[¶7]  Hodgkins contends that the will did not grant Sargent a simple life estate in the property, but rather created a "determinable life estate" that terminated when she moved from the property, regardless of the reason for her moving.[3]  Sargent contends that the will created a life estate, and that Maine has not recognized a determinable life estate.

         [¶8]  In construing a will, a court must give effect to the testator's intent, as expressed by the language of the will.  18-A M.R.S.A. § 2-603 (1998).  The proper interpretation of unambiguous language in a will is a question of law that we review de novo.  Lord v. Society for the Preservation of New England Antiquities, Inc., 639 A.2d 623, 624 (Me. 1994).

         [¶9]  "Conditions subsequent as the basis of forfeiture are not favored in law," and we are reluctant to interpret a clause in a will as creating a condition subsequent that subjects an estate to termination "unless the terms of the grant will admit of no other reasonable interpretation."  See Whicher v. Abbott, 449 A.2d 353, 356 (Me. 1982).  When a devise is unclear about whether the testator intended to impose a condition on a gift, we will interpret the provision as not imposing such a condition.  See Lord, 639 A.2d at 626 ("It does not seem overly harsh to require the drafter to use clear and unequivocal language when the testator wants to attach a condition to a gift, the breach of which will result in a forfeiture.").

         [¶10]  We affirm the determination of the Probate Court that the testator did not create a determinable life estate.  The statement that Sargent was to "have the right to live in the above-described house as long as she wishes" is not "clear and unequivocal" language providing that Sargent's interest will be subject to forfeiture should she leave the premises, and we will not construe the devise as imposing such a condition.  See id.  Because we conclude that the will does not create a determinable life estate, we need not decide whether such an estate would be recognized under Maine law.

II.

         [¶11]  Hodgkins also contends that the Probate Court's jurisdiction in this case was limited to construing the will and ordering the grant of a life estate to Sargent.  He argues that once the court "granted the life estate," Sargent was required to proceed in the Superior Court to pursue her claim for tortious interference with her property.[4]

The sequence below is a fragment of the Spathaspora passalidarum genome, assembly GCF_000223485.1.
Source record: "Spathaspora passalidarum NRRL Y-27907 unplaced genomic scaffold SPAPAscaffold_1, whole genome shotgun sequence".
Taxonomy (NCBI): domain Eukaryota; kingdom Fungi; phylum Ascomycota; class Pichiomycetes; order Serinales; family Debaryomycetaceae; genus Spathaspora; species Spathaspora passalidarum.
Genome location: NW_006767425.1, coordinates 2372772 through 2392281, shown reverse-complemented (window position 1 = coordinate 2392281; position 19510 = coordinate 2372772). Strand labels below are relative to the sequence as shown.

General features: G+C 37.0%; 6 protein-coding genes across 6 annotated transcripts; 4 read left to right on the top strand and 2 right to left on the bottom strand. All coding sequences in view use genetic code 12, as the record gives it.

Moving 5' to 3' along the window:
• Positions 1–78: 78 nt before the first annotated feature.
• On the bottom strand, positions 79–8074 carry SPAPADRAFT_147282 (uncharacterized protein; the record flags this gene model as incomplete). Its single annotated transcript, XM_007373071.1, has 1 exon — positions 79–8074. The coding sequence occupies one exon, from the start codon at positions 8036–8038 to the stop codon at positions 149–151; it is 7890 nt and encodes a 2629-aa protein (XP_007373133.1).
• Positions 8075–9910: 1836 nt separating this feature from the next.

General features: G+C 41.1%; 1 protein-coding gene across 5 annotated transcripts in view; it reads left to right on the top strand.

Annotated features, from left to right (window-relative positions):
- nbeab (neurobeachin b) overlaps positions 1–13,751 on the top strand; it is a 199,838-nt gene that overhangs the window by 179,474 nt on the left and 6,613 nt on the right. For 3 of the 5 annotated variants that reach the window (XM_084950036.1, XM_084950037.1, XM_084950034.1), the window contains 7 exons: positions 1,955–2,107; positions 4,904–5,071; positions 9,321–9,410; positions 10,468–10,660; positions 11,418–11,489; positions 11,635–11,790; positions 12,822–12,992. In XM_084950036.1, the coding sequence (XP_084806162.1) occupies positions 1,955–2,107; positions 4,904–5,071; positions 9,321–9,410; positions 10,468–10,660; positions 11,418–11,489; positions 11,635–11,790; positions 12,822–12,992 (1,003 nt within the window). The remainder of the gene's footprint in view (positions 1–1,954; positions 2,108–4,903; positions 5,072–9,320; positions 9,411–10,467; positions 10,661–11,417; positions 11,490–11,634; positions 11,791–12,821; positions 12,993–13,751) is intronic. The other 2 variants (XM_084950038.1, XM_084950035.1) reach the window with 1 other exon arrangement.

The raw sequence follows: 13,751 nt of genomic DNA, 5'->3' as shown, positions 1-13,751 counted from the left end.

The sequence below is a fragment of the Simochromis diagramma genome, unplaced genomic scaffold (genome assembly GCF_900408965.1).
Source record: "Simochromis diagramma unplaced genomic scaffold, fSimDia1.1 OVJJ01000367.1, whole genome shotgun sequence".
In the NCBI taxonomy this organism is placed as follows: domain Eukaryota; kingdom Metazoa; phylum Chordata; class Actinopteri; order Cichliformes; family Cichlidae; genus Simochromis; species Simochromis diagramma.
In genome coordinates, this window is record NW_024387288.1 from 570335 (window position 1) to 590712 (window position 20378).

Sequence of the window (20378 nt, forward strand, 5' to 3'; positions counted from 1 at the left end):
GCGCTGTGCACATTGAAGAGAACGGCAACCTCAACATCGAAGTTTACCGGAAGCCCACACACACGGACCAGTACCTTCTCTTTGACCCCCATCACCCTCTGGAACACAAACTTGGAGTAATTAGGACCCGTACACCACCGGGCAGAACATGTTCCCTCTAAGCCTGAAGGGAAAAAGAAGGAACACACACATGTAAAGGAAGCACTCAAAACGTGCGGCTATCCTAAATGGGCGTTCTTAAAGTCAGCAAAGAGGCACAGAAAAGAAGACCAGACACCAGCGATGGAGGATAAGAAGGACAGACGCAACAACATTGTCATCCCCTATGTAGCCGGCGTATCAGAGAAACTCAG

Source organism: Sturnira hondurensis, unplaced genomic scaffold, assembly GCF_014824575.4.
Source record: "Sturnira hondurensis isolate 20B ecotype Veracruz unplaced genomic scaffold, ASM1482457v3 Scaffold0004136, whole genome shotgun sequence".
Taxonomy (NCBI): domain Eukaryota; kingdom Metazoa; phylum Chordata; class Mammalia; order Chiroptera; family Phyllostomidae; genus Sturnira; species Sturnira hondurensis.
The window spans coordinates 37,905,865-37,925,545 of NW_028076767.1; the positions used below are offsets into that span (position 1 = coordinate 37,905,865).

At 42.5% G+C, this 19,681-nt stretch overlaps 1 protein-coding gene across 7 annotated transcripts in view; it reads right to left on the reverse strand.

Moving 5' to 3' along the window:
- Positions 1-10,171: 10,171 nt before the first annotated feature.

[¶12]  Title 4 M.R.S.A. § 251 establishes the jurisdiction of the probate courts, and provides, in pertinent part:

Each judge may take the probate of wills and grant letters testamentary or of administration on the estates of all deceased persons who, at the time of their death, where inhabitants or residents of his county or who, not being residents of the State, died leaving estate to be administered in his county, or whose estate is afterwards found therein; and has jurisdiction of all matters relating to the settlement of such estates . . . .

 

4 M.R.S.A. § 251 (1989)

 

         [¶13]  Hodgkins contends that the tort claims were not "relat[ed] to the settlement" of the estate because the settlement of the estate was completed when the court determined that the will devised a life estate to Sargent.  Once that issue was determined, he argues, Sargent had a regular tort claim against him, and where, when, or how she had acquired the property did not matter for purposes of jurisdiction.  Thus, Hodgkins claims that the Probate Court had no jurisdiction over the tort of interference with a life estate.[5]  We disagree.

         [¶14]  Hodgkins's interpretation would narrowly limit the jurisdiction of the Probate Court to questions that involve determinations of rights under wills or intestacy laws.  This construction is more limited than the language of the statute suggests.  The Probate Court's jurisdiction covers all matters relating to the settlement of the estate.  Sargent's action for construction of the will and her claim of interference with a life estate created by that will involve a common core of facts closely related to each other.  Sargent's claim for wrongful interference of her life estate was dependent on the Probate Court's determination that she indeed did possess a life estate, demonstrating that the wrongful interference claim was "relat[ed] to the settlement of" the testator's estate.  Because the interpretation of the will was necessary to the settlement of the estate, and the tort claim was directly related to and derivative of the interpretation of the will, the Probate Court's jurisdiction included the tort claim.  While Hodgkins is correct that Sargent's tort claim could have been pursued in the Superior or the District Court, this does not mean that the Probate Court does not have concurrent jurisdiction.  See Plimpton v. Gerrard, 668 A.2d 882, 887 (Me.­1995) ("The very concept of concurrent jurisdiction is inconsistent with a preference for one jurisdiction over another.").[6]